Don’t feel like eating crops that have been genetically altered in a laboratory to produce more food? Think we have a moral obligation to stop others from eating such “unnatural” products around the world? Well, then you’d better get ready to expand the current amount of landmass used to grow food, because we’re going to need a hell of a lot of it. And a recent study from the University of Minnesota points to where we out to look.
There are a lot of factors to consider when choosing what land to turn to food production, and unfortunately, almost nobody cares to look at any of it. Governments and corporations everywhere are just haphazardly turning wilderness into farmland—a practice that spells trouble for global warming.
Plants store a lot of carbon. When you kill them off, that carbon gets released into the environment. Plus, they’re no longer alive to breath in carbon dioxide and further sequester existing carbon in the atmosphere. To mitigate this effect as much as possible, global agencies out to be looking to expand food production in areas that will release the least amount of carbon while producing the most about of consumable calories.
The new study led by Justin Andrew Johnson, an economist with the Natural Capital Project at the University of Minnesota’s Institute on the Environment, did just that. Johnson analyzed high-resolution geospatial data from approximately 10 million locations around the world for 175 different crops in search of prospective croplands that produce the most calories relative to the amount of carbon stored, called the crop advantage.
The researchers valued the carbon storage potential of each area using the social cost of carbon, an estimate used in economics that monetizes the damages carbon contributes to the economy. The higher the crop advantage, the higher the calorie potential and the better the trade-off for lost carbon storage due to cultivation. If done right, the researchers estimate the world could save $1 trillion in climate change mitigation costs over “business as usual” growth.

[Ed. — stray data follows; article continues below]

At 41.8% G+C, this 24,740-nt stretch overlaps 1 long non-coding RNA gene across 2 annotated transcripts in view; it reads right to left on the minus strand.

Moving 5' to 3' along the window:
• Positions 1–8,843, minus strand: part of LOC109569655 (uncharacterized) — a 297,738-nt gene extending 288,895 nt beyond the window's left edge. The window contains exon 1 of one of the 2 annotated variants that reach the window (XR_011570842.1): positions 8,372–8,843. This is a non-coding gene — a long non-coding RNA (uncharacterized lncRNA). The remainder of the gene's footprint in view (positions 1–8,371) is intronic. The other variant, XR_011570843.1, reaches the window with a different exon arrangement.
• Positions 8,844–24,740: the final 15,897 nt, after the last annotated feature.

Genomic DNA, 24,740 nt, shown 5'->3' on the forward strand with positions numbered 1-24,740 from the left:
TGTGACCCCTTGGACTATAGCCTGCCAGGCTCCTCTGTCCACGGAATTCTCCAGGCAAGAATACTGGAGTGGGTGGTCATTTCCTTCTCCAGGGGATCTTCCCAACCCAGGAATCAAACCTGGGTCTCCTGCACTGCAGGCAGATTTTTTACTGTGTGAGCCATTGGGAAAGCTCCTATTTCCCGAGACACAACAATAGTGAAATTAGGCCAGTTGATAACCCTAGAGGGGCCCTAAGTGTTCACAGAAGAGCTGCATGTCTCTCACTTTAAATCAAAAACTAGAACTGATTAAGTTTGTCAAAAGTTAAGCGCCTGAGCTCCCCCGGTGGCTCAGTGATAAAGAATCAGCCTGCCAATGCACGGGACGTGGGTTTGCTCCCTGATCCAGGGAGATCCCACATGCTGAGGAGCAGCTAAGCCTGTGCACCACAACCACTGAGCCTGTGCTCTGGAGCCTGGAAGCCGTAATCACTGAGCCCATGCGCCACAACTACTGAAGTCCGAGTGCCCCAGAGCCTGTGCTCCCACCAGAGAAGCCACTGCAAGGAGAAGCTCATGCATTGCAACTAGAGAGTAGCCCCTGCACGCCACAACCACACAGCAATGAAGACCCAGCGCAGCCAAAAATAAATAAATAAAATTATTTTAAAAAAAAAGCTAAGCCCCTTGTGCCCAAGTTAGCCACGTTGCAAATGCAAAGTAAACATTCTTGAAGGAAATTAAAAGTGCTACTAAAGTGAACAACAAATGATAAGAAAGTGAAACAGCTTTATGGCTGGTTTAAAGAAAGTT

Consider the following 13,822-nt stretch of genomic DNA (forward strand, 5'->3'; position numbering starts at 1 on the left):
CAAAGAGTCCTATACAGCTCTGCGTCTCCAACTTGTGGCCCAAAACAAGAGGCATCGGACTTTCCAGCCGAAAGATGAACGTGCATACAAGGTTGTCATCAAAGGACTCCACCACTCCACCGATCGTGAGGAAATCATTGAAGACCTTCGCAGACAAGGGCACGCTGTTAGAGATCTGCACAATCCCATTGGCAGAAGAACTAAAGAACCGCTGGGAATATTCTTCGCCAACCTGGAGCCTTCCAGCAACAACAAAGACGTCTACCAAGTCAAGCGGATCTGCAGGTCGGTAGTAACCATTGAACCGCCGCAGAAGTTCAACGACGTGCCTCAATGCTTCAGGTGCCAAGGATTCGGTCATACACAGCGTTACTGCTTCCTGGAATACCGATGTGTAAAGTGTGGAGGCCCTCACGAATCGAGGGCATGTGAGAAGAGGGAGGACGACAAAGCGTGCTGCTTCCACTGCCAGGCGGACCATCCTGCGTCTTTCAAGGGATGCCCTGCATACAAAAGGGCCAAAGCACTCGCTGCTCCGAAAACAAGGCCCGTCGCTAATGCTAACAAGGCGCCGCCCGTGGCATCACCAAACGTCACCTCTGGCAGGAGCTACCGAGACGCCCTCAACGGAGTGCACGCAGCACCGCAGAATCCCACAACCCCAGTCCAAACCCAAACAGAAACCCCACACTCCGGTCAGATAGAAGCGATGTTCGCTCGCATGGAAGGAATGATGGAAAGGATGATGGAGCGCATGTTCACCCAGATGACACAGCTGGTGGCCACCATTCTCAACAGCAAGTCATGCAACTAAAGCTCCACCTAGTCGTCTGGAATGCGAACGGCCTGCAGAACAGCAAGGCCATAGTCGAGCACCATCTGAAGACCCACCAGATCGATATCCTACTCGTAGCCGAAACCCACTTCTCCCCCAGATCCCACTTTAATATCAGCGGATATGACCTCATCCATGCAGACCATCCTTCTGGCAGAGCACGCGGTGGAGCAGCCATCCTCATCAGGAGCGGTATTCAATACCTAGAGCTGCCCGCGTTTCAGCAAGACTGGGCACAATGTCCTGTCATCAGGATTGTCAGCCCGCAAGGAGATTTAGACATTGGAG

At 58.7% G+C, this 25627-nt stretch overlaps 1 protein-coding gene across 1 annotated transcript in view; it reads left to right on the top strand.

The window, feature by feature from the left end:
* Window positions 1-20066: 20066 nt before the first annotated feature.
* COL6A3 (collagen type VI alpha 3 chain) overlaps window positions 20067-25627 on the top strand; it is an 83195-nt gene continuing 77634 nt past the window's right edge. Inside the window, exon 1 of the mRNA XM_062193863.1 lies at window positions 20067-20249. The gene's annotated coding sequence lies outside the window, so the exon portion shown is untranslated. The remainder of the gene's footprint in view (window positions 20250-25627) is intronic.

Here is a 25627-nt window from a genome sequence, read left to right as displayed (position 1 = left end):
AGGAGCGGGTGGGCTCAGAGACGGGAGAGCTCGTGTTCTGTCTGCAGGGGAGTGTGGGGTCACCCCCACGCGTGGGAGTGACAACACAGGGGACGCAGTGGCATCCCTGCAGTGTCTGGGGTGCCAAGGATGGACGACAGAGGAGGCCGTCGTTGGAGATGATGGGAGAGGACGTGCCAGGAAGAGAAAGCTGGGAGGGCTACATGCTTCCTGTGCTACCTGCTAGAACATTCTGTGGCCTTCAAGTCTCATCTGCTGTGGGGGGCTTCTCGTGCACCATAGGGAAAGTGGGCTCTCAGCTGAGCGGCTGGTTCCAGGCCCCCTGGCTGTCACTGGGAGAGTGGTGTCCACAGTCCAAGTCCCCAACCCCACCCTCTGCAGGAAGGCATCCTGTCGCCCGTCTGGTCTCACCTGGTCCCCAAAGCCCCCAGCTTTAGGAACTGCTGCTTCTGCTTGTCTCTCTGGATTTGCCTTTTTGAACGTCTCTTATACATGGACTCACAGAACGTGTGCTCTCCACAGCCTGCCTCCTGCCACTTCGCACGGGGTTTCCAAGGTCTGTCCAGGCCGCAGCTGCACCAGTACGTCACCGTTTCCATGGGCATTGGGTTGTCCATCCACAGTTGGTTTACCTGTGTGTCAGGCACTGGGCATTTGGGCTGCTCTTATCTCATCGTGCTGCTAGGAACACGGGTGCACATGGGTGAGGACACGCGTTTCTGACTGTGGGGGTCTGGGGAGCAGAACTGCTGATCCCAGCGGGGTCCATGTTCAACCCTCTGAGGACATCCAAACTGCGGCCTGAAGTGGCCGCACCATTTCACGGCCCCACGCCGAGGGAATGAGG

So where should we grow food for India and China’s future population?
Areas with the highest crop advantage include the U.S. Corn Belt, parts of Western Europe, the Nile Valley, the Ganges River Plain and eastern China. Although these regions are already heavily farmed, the researchers found that expanding farmlands at the edges could produce more calories while limiting carbon loss relative to expansion in other parts of the world.
Parts of Eastern Europe, the Ukraine, Russia and several pockets in Southeast Asia also showed potential for agricultural expansion; tropical regions such as the Philippines, Indonesia, Southern India, parts of sub-Saharan Africa and Central America were found to have a low crop advantage. “There are high costs with developing agriculture in the tropics, and we need to consider them,” Johnson said.
Johnson did not, however, have any insight into how to get global governments to agree on something as mild as a preferred brand of toothpaste, much less who gets to dominate the future global agricultural economy.
So I’m guessing not a whole lot is going to come out of this one.
The study, “Global agriculture and carbon trade-offs,” was published in the Proceedings of the National Academy of Sciences by Johnson and colleagues Carlisle Ford Runge, Benjamin Senauer, Jonathan Foley, and Stephen Polasky.